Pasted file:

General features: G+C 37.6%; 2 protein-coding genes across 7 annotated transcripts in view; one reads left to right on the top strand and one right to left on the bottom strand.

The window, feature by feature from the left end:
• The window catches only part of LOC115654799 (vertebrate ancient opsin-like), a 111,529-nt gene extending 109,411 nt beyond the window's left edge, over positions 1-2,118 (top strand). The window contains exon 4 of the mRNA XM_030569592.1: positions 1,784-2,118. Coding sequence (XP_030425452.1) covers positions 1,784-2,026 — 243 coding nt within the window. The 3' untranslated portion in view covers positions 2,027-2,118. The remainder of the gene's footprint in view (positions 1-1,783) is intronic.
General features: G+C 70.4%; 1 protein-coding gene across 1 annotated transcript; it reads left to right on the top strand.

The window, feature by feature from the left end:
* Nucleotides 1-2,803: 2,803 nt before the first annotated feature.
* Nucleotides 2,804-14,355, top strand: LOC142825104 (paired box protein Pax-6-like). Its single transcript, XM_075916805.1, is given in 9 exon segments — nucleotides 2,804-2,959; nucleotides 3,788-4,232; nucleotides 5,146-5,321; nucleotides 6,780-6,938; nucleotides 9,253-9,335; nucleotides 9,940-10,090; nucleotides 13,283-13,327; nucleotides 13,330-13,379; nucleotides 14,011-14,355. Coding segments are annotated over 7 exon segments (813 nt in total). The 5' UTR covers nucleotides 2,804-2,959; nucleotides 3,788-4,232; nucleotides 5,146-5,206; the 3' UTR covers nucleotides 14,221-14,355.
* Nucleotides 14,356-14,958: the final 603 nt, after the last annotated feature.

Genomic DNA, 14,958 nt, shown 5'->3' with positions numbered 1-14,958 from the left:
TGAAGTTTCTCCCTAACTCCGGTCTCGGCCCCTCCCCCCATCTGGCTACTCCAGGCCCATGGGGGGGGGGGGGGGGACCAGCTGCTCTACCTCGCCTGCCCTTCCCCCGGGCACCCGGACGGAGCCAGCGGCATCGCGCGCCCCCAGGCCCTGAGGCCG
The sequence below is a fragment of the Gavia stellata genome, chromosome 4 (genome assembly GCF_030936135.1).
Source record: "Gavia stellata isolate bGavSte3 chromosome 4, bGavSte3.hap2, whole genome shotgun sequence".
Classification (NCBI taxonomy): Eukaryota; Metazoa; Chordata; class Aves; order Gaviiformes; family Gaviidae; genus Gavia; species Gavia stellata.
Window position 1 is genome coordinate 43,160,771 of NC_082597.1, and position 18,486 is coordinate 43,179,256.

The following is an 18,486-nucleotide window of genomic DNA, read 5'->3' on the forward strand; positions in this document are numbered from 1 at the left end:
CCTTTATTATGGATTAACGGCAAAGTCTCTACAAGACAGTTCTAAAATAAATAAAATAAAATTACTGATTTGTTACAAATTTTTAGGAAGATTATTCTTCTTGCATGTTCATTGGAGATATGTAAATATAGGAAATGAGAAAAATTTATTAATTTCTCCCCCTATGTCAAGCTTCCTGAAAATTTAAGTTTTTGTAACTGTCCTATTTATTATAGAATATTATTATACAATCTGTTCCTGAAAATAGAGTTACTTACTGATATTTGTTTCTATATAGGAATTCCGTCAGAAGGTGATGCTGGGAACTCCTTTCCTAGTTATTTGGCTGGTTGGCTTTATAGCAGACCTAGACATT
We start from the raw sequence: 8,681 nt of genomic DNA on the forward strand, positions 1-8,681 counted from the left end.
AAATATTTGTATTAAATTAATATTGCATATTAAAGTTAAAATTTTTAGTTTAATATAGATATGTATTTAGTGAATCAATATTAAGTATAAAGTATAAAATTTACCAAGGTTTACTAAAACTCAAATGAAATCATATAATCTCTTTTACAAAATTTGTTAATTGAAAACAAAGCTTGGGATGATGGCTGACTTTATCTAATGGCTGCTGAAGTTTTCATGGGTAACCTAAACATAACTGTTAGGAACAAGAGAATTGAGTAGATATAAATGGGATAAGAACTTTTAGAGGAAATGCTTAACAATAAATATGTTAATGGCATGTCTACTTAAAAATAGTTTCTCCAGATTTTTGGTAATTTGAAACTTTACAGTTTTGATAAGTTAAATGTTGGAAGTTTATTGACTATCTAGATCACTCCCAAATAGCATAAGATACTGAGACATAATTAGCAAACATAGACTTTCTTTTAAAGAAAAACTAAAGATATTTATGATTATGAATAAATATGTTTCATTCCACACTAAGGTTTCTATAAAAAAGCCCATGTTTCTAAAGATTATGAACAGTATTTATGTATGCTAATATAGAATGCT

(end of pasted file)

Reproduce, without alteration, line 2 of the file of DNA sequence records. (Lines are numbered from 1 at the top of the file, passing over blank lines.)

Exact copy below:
The window, feature by feature from the left end: